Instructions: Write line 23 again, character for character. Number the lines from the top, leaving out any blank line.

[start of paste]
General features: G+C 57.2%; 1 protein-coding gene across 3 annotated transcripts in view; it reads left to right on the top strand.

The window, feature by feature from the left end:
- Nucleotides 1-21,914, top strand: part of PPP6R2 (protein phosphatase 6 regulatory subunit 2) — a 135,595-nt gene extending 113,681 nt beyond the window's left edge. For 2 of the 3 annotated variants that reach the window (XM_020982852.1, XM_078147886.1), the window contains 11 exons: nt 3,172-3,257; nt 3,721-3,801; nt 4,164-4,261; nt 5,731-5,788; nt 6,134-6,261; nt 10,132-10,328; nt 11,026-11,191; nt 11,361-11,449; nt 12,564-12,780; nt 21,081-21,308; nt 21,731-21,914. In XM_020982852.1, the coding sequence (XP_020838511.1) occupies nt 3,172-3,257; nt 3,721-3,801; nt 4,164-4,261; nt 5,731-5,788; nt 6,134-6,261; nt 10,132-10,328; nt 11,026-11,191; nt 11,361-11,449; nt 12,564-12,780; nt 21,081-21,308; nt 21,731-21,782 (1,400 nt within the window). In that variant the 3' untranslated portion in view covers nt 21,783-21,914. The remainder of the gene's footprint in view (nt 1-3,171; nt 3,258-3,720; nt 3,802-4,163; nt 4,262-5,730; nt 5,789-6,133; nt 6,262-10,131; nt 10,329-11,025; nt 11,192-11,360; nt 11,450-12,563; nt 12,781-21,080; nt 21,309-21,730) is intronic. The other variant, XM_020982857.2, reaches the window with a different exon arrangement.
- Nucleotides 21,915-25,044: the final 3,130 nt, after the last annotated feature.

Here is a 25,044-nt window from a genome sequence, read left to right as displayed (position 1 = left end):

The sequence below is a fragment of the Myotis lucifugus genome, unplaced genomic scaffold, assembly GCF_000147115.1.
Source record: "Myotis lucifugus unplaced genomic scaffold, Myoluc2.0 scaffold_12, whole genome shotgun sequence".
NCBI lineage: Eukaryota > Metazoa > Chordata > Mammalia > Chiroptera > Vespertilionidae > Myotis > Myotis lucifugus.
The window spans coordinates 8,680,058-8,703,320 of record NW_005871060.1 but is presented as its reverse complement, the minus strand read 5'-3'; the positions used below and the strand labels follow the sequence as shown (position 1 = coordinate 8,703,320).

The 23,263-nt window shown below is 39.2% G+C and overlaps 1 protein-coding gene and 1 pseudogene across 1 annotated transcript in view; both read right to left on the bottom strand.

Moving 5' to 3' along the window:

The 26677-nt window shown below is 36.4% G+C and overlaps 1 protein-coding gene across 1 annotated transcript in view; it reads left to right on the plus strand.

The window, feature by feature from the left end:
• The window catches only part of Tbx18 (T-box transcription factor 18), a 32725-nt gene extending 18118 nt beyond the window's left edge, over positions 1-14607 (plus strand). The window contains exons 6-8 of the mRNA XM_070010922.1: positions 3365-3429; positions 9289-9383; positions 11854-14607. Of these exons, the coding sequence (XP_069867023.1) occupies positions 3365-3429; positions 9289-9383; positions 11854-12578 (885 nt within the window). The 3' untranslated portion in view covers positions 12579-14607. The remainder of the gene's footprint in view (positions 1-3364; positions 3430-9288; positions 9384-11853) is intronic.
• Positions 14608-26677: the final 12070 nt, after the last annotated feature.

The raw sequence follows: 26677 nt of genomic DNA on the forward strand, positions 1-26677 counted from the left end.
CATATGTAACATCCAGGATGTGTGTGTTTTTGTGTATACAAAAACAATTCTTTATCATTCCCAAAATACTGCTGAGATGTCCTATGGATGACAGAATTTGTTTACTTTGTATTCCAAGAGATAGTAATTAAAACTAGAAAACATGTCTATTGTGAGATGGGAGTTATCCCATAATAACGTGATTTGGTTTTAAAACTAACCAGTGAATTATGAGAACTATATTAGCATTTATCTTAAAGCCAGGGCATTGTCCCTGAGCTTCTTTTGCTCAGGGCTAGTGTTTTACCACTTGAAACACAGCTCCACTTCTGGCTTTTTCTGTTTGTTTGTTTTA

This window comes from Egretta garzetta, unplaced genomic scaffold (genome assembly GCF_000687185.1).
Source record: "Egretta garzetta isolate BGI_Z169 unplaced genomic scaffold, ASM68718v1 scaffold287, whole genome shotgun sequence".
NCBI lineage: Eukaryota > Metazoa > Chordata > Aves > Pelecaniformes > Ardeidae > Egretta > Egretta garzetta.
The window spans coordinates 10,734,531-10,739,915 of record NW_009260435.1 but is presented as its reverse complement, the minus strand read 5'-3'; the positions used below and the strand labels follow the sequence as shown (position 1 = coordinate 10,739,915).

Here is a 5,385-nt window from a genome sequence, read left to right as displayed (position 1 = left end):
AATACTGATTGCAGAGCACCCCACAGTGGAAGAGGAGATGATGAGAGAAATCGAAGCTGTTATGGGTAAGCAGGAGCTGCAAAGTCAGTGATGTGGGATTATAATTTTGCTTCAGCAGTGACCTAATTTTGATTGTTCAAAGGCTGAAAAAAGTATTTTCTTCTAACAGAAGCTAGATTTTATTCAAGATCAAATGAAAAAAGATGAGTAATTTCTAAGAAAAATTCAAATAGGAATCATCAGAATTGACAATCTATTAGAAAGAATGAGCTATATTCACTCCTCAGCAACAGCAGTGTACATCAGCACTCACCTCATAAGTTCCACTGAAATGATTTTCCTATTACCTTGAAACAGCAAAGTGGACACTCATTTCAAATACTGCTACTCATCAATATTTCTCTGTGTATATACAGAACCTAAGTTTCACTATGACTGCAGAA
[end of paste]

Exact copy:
AATACTGATTGCAGAGCACCCCACAGTGGAAGAGGAGATGATGAGAGAAATCGAAGCTGTTATGGGTAAGCAGGAGCTGCAAAGTCAGTGATGTGGGATTATAATTTTGCTTCAGCAGTGACCTAATTTTGATTGTTCAAAGGCTGAAAAAAGTATTTTCTTCTAACAGAAGCTAGATTTTATTCAAGATCAAATGAAAAAAGATGAGTAATTTCTAAGAAAAATTCAAATAGGAATCATCAGAATTGACAATCTATTAGAAAGAATGAGCTATATTCACTCCTCAGCAACAGCAGTGTACATCAGCACTCACCTCATAAGTTCCACTGAAATGATTTTCCTATTACCTTGAAACAGCAAAGTGGACACTCATTTCAAATACTGCTACTCATCAATATTTCTCTGTGTATATACAGAACCTAAGTTTCACTATGACTGCAGAA